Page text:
Words Matter When Reading Dry Dog Food Labels – But Not All The Time


Dog food manufacturers are supposed to list specific names for each ingredient in their formulations. Each food, vitamin, mineral, or other chemical (preservative, color, flavor, binder, etc.) that has been approved for use in a dog food is supposed to be listed in a certain way on the product’s ingredient list. There are formal descriptions of each ingredient – and all of these are listed in the annual “Official Publication of the Association of American Feed Control Officials (AAFCO)”.


However, we’ve noticed that some companies get a little liberal with their ingredient lists; they add a few enticing adjectives to make their ingredients sound even better than (perhaps) they are. Some of the ones we saw when we were typing in the first 10 ingredients of the highlighted products on our 2012 “approved dry dog foods” list:

Red Delicious Apples = apples
Sun-Dried Alfalfa Meal = alfalfa meal
Whole Ground Brown Rice = brown rice

Of course, the adjectives listed above make no difference to your dog at all. The embellishments are there to appeal to you, the consumer.

If a company leans out too far and actually makes the ingredient sound like something it’s just not, a state feed control official can issue a warning, or even order the product off the shelf until the company takes steps to remedy the label.

A few other adjectives do actually possess some legal significance:

Boneless, Deboned = These words, each with its own definition, indicate an animal protein product with less bone than if the adjective were not used. Most of the “meats” used in pet food actually contain quite a lot of bone, along with skin, fat, connective tissue, and muscle meat. If the ingredient specifies “boneless” or “deboned,” it obviously contains more meat than one that does not include this modifier. “Boneless” is defined as “the flesh resulting from removal of bones from accompanying flesh by means of knife separation.” “Deboned” is defined as “the flesh resulting from removal of bones from accompanying flesh by means of mechanical deboning.” Human-held knives, presumably, can remove more bone from flesh than machines can.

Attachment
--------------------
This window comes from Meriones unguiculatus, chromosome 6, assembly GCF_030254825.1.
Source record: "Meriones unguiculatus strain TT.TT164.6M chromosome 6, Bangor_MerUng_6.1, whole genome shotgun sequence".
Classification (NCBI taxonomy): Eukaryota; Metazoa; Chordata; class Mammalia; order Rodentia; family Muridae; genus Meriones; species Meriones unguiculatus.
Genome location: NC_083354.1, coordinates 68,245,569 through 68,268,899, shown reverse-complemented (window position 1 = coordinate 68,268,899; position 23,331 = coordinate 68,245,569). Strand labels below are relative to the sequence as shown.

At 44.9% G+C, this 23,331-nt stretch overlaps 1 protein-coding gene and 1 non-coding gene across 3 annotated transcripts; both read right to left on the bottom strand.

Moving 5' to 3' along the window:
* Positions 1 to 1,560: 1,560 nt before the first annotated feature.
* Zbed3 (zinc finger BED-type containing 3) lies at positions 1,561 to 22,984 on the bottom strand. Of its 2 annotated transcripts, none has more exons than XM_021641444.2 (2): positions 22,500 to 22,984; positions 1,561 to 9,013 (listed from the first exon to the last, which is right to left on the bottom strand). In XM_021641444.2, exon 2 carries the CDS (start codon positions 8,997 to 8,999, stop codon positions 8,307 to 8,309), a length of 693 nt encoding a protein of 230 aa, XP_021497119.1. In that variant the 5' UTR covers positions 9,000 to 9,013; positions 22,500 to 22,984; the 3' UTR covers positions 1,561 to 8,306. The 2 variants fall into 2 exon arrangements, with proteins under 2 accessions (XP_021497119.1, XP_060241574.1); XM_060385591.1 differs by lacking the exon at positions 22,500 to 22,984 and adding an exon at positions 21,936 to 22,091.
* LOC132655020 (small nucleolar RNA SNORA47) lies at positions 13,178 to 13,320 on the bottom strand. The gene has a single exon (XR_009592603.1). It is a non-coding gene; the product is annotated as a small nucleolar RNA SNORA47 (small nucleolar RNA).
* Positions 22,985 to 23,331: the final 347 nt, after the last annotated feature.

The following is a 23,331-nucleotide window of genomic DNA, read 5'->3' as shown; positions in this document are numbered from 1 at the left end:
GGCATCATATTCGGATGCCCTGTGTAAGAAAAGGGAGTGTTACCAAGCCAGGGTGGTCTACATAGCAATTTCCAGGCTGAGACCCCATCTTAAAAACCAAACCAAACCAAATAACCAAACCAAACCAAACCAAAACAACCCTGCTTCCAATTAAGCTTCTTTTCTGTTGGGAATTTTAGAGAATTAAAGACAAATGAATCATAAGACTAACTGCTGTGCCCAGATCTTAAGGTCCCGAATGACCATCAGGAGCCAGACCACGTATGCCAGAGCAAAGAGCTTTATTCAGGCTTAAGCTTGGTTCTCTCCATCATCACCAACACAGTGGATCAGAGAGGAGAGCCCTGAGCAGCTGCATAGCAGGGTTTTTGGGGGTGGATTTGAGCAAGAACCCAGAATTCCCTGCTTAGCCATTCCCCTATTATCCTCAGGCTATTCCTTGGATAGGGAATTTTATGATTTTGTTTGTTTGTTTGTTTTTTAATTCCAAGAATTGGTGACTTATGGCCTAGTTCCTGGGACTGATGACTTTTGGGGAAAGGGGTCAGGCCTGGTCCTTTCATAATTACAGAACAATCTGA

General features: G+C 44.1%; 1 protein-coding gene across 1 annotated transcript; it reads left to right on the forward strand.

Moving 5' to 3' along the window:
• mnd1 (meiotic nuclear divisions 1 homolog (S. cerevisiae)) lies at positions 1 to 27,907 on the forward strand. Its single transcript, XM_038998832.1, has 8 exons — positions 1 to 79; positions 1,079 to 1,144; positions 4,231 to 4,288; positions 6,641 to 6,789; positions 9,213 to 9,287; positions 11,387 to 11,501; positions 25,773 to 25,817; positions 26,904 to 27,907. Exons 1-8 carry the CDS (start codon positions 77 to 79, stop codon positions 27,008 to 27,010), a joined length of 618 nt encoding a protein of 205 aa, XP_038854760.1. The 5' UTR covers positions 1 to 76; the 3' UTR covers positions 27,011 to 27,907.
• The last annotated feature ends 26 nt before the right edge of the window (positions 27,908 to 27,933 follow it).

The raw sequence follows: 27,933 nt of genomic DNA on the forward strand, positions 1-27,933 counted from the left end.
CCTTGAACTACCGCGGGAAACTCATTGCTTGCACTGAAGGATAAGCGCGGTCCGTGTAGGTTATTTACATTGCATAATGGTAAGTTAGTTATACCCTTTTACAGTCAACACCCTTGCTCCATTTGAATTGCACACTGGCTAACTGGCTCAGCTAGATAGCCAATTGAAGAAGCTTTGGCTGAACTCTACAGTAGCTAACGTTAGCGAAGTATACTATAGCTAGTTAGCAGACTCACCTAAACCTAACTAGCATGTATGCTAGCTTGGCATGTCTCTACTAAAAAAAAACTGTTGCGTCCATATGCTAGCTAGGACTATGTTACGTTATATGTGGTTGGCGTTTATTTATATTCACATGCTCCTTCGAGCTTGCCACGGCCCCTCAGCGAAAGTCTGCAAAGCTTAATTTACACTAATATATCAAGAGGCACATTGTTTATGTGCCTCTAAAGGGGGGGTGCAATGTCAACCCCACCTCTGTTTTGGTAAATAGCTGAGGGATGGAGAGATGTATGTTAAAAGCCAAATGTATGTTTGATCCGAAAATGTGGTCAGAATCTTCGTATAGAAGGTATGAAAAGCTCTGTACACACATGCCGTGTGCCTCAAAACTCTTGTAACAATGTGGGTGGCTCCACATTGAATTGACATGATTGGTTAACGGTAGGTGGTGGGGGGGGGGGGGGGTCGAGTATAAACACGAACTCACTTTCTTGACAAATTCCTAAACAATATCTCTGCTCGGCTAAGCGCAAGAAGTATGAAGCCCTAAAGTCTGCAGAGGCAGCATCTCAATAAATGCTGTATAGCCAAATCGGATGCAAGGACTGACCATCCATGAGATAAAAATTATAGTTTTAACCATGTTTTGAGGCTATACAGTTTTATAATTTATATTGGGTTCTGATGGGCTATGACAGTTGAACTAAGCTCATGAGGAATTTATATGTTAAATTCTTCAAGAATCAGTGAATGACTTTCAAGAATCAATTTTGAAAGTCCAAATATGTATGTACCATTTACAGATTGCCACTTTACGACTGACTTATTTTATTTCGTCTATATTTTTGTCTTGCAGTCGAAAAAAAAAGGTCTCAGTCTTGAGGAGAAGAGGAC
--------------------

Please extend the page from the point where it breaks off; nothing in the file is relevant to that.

Natural = Here is the actual AAFCO definition of this word: “A feed or ingredient derived solely from plant, animal, or mined sources, either in its unprocessed state or having been subject to physical processing, heat processing, rendering, purification, extraction, hydrolysis, enzymolysis, or fermentation, but not having been produced by or subject to a chemically synthetic process and not containing any additives r processing aids that are chemically synthetic except in amounts as might occur unavoidably in good manufacturing practices.”

Organic = Must be certified as such by a third-party audit.